One key area for improvement is the beds. Hotels generally don't spend enough time and money researching beds. We have put a two-and-a-half year programme in place to replace all 3,500 beds across the portfolio, and we've already installed 500. We are using Kaymed beds from Dublin, which are the type of beds you would normally find in an upscale hotel.
The TVs in the bedrooms are the original style of flat screen units, which some people may regard as being quite old. However, talking to the guests, the issue was not the TVs themselves, it was the lack of channels. So we installed headends (a facility that communicates cable TV services), which enables each TV to offer over 50 channels. The previous complaints we received declined substantially, which goes to show that you don't need to spend millions on TVs to provide what the customer wants.
How are you improving the design of the hotels? There is a paradigm in this industry that to create a lifestyle hotel, you've got to spend a fortune, but with good design and creativity, you can have real impact and make a room look as though you have spent a fortune on it when you've actually only made a small investment. For instance, it is important for the bed to have the wow factor and you can achieve this by introducing bigger and thicker duvets, new pillows and proper throws which cover the whole of the bottom of the bed.
How are you driving up room rates? We've introduced Privilege Rooms to 5-10% of the room stock in each hotel. We've transformed the rooms by spending around £1,000 per room on new linen, vibrant wallpaper, modern fabrics and colours, as well as introducing touches such as bathrobes, free soft drinks in the mini fridge, espresso machines and other amenities. This has added another £20 to the room rate. It has been very successful and has shown that a little bit of colour and imagination can make a big difference.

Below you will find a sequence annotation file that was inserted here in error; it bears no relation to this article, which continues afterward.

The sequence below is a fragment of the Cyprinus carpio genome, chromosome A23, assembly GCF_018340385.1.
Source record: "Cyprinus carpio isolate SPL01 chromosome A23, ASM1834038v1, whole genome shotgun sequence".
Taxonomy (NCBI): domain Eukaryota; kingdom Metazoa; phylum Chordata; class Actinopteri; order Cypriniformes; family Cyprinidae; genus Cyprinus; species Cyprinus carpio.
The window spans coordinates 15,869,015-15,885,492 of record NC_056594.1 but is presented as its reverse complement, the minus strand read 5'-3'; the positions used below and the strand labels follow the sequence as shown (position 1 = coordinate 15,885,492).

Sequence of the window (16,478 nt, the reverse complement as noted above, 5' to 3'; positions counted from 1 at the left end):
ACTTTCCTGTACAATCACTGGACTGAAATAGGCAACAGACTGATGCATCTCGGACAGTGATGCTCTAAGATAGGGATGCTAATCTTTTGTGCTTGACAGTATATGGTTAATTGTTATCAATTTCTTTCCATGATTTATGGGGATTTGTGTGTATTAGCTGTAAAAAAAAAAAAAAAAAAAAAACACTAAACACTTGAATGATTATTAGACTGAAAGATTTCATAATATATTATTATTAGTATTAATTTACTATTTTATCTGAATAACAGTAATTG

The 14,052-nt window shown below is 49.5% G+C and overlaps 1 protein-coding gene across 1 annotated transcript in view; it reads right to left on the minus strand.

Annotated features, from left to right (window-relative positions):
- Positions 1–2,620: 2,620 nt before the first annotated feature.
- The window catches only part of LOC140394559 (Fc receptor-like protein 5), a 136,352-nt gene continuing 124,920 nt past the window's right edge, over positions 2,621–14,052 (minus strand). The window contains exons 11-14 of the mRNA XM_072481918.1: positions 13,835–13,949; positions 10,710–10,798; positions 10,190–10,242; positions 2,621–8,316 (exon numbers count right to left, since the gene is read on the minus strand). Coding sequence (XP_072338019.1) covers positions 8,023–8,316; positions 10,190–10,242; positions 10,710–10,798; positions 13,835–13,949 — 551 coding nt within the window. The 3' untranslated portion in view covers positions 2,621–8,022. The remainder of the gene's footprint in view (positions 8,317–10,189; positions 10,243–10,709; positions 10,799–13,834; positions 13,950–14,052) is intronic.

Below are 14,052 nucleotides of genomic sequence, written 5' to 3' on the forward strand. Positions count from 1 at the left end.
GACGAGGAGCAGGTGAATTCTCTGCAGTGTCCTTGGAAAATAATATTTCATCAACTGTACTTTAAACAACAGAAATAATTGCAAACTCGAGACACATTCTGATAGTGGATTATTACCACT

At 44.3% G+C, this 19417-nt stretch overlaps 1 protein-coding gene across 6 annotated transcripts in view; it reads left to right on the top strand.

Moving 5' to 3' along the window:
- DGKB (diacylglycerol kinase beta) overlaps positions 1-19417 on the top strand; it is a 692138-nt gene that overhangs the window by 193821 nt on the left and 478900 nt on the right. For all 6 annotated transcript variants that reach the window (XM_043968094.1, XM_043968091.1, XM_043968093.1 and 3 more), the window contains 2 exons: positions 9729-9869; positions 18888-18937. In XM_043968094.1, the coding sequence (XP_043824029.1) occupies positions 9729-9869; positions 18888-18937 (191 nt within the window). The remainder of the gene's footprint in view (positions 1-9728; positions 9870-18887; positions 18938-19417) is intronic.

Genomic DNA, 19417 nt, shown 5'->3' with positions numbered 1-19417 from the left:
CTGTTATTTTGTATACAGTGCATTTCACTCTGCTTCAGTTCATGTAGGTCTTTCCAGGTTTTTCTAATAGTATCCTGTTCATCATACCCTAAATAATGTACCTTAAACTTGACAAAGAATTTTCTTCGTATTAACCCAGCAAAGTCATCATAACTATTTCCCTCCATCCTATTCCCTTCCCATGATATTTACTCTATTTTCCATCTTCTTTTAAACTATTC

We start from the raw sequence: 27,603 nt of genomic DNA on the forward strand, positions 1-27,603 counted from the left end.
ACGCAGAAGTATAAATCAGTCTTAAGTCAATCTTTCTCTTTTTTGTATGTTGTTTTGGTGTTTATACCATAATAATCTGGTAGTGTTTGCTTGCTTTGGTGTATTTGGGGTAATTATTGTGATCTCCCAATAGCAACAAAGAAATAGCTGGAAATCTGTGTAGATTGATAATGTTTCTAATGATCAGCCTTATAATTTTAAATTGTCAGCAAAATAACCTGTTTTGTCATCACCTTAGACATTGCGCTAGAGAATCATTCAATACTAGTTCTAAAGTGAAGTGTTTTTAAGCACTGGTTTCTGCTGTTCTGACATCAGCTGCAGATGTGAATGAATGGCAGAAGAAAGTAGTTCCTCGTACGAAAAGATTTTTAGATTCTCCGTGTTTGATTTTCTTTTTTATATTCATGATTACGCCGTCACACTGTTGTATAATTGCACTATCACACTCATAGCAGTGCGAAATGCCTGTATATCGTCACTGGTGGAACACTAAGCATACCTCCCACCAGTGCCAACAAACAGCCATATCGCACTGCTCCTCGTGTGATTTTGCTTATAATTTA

What is the focus of the food and beverage offer at Jupiter Hotels? It has been important to recognise that we're very good at hospitality and providing a good night's sleep, revenue management and room management, but we're not necessarily restaurateurs. This, together with the increasing demand for more casual eating, has led to us introducing more approachable menus. We've introduced a range of six or seven different varieties of burgers to all the menus and we would like to be known for serving really good burgers, alongside good fish.
We offer generalised menus across all the hotels, which change three times a year, with the chefs in each property sourcing fresh produce locally and adding one of their own dishes to the menu. However, where we feel there is an opportunity to create a destination restaurant, we believe it is important that the hotel has a different food and drink offer. For instance, that is the case at the Mercure Newbury Elcot Park hotel, where the menu is being developed to roll out this year.
Breakfast is an area we are looking to improve as there is a huge wastage here. We perhaps should be focusing on some very basic products which we do very well.
What are you doing to ensure your employees are driving business forward? Accor has its own internal strong service levels, but we also have our own internal training. In particular, we are giving more responsibility and control back to the general managers. This is something that is going to be a big focus for this year. On top of their hospitality qualities, the GMs have got to be more business focused.